For as Jonas was three days and three nights in the
Or "in the belly of a great fish", as is said, ( Jonah 1:17 ) for that it was a whale, is not there said, nor is it certain it was; nor from the smallness of its swallow, is it thought probable it should; nor does the word here used, necessarily imply one, but some large fish; nor are there whales in the Phoenician Sea: it might be a kind of a sea dog, called Carcharias, and sometimes Lamia, or Lamina, from its vast swallow; in which whole men; even in coats of mail, have been found. However, be it what it will, Jonas was three days and three nights in the belly of it; which agrees with the account in the above mentioned place, and is the sign Christ speaks of in the foregoing verse; and a very great sign and miracle it was, that being swallowed down by such a fish, he should remain in the belly of it three days and three nights, as one dead; for, without a miracle, he could not have lived an hour; and on the third day, as one raised from the dead, be cast out of it upon the dry land; which was a very eminent type of the death, burial, and resurrection of Christ, as appears by what follows. The Jews reckon up several wonders or miracles in this case of Jonah's; as that a fish was prepared to swallow him up, and he not drowned in the sea; and that this was prepared for him from the creation of the world; that he should be three days and three nights in the fish's belly, and be alive; and that he should retain his senses and his understanding, so as to be able to pray: they represent him also as if he was in the state of the dead F12, and that the fish itself was dead, and was quickened again. According to Josephus, after he had been carried 250 miles in the Hellespont of the Euxine Sea, he was cast ashore F13.
So shall the Son of man be three days and three nights in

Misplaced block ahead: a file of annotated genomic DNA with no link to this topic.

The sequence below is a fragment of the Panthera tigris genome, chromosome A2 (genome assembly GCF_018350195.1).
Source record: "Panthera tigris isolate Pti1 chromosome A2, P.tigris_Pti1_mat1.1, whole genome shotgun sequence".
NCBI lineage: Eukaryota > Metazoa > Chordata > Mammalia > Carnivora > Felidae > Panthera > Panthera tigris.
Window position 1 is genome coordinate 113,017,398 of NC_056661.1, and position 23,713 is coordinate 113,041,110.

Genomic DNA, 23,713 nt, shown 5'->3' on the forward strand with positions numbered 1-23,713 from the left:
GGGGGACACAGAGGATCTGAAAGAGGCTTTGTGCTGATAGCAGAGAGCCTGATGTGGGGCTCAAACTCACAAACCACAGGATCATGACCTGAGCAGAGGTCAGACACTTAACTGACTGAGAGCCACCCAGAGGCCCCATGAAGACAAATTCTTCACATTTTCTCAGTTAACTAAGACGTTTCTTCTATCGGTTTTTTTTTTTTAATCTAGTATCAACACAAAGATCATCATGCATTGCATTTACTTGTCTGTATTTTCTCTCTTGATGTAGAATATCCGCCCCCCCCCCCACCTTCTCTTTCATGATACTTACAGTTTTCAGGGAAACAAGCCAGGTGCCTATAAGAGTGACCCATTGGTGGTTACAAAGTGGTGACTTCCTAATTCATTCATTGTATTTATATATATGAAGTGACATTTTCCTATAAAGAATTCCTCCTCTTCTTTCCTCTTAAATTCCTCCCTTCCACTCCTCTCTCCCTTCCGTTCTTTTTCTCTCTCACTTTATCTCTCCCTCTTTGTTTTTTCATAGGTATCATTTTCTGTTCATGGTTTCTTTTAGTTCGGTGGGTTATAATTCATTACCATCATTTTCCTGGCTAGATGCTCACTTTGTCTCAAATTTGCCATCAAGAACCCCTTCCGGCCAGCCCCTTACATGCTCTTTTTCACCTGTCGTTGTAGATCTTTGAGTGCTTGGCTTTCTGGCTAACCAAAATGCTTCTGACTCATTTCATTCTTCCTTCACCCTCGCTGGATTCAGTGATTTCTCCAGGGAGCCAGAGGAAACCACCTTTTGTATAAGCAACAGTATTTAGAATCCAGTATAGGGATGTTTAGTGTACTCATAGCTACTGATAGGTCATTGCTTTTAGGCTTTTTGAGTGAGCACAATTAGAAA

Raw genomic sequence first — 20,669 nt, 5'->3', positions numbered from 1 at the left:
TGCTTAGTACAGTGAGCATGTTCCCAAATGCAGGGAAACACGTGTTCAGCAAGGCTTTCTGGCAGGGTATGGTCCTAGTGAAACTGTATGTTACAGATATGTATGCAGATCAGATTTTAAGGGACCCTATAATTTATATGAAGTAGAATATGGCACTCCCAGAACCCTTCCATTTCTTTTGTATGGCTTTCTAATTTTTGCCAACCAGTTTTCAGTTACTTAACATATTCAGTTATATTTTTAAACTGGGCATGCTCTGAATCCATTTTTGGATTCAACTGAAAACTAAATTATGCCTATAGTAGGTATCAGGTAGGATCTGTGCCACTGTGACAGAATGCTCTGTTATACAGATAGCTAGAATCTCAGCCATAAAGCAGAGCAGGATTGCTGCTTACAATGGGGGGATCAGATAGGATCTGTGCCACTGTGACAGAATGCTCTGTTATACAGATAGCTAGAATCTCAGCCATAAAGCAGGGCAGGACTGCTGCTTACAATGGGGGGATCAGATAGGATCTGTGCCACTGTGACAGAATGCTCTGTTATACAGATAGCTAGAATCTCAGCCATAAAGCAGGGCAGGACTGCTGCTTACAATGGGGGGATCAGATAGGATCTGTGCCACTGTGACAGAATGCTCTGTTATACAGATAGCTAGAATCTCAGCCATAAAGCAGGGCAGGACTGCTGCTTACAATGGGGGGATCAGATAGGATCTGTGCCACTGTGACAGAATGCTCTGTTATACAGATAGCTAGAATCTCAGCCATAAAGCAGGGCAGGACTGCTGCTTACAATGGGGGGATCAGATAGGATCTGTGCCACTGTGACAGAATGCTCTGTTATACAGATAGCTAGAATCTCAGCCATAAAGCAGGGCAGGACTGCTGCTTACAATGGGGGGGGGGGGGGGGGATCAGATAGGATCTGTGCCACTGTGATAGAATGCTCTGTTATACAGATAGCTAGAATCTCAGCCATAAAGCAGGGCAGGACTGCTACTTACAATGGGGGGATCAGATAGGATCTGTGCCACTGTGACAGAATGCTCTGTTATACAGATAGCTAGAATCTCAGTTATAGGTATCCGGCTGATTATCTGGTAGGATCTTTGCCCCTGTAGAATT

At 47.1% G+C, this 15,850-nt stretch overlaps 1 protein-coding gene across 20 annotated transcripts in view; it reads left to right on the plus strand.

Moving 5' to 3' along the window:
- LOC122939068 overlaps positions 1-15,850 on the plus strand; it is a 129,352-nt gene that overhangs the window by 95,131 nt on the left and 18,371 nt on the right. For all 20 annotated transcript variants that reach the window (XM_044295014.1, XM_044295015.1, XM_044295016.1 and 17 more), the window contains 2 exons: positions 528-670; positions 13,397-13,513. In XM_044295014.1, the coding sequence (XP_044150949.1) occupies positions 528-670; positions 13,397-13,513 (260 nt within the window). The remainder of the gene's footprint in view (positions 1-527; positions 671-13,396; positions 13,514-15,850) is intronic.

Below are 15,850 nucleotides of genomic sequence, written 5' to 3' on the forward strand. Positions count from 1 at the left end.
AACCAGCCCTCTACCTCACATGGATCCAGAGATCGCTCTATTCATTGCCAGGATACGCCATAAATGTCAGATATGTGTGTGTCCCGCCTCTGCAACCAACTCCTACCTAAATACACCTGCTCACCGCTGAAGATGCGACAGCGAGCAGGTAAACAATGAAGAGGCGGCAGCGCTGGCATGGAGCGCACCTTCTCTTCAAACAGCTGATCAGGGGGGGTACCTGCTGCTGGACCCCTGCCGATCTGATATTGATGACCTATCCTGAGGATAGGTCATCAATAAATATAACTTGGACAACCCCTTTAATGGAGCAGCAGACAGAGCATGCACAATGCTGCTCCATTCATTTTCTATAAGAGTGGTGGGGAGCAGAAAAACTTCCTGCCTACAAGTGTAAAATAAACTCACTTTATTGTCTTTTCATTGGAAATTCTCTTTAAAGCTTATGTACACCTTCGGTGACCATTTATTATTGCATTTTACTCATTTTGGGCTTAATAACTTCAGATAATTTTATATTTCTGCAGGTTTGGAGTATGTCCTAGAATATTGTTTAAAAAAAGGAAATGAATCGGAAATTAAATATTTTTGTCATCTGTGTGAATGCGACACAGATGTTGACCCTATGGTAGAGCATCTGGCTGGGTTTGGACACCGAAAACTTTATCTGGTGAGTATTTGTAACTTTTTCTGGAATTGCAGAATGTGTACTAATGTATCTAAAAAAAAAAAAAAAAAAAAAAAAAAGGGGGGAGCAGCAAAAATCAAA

of the earth.
That Christ means himself by the "son of man", there is no reason to doubt; and his being laid in a tomb, dug out of a rock, is sufficient to answer this phrase, "the heart of the earth", in distinction from the surface of it; but some difficulty arises about the time of his continuing there, and the prediction here made agreeable to the type: for it was on the sixth day of the week, we commonly call "Friday", towards the close, on the day of the preparation for the sabbath, and when the sabbath drew on, that the body of Christ was laid in the sepulchre; where it lay all the next day, which was the sabbath of the Jews, and what we commonly call "Saturday"; and early on the first of the week, usually called "Sunday", or the Lord's day, he rose from the dead; so that he was but one whole day, and part of two, in the grave. To solve this difficulty, and set the matter in a clear light, let it be observed, that the three days and three nights, mean three natural days, consisting of day and night, or twenty four hours, and are what the Greeks call (nucyhmera) , "night days"; but the Jews have no other way of expressing them, but as here; and with them it is a well known rule, and used on all occasions, as in the computation of their feasts and times of mourning, in the observance of the passover, circumcision, and divers purifications, that (wlwkk Mwyh tuqm) , "a part of a day is as the whole" F14: and so, whatever was done before sun setting, or after, if but an hour, or ever so small a time, before or after it, it was reckoned as the whole preceding, or following day; and whether this was in the night part, or day part of the night day, or natural day, it mattered not, it was accounted as the whole night day: by this rule, the case here is easily adjusted; Christ was laid in the grave towards the close of the sixth day, a little before sun setting, and this being a part of the night day preceding, is reckoned as the whole; he continued there the whole night day following, being the seventh day; and rose again early on the first day, which being after sun setting, though it might be even before sun rising, yet being a part of the night day following, is to be esteemed as the whole; and thus the son of man was to be, and was three days and three nights in the grave; and which was very easy to be understood by the Jews; and it is a question whether Jonas was longer in the belly of the fish.
F12 R. David Kimchi & Jarchi, in Jonah i. 17. & ii. 1. Zohar in Exod. fol. 20. 3. & 78. 3.
F13 Antiq. 1. 9. c. 18.
F14 T. Hieros. Pesach. fol. 31. 2. T. Bab. Moed. Katon, fol. 16. 2. 17. 2. 19. 2. & 20. 2. Bechorot, fol. 20. 2. & 21. 1, Nidda, fol. 33. 1. Maimon. Hilch. Ebel, c. 7. sect. 1, 2, 3. Aben Ezra in Lev. xii. 3.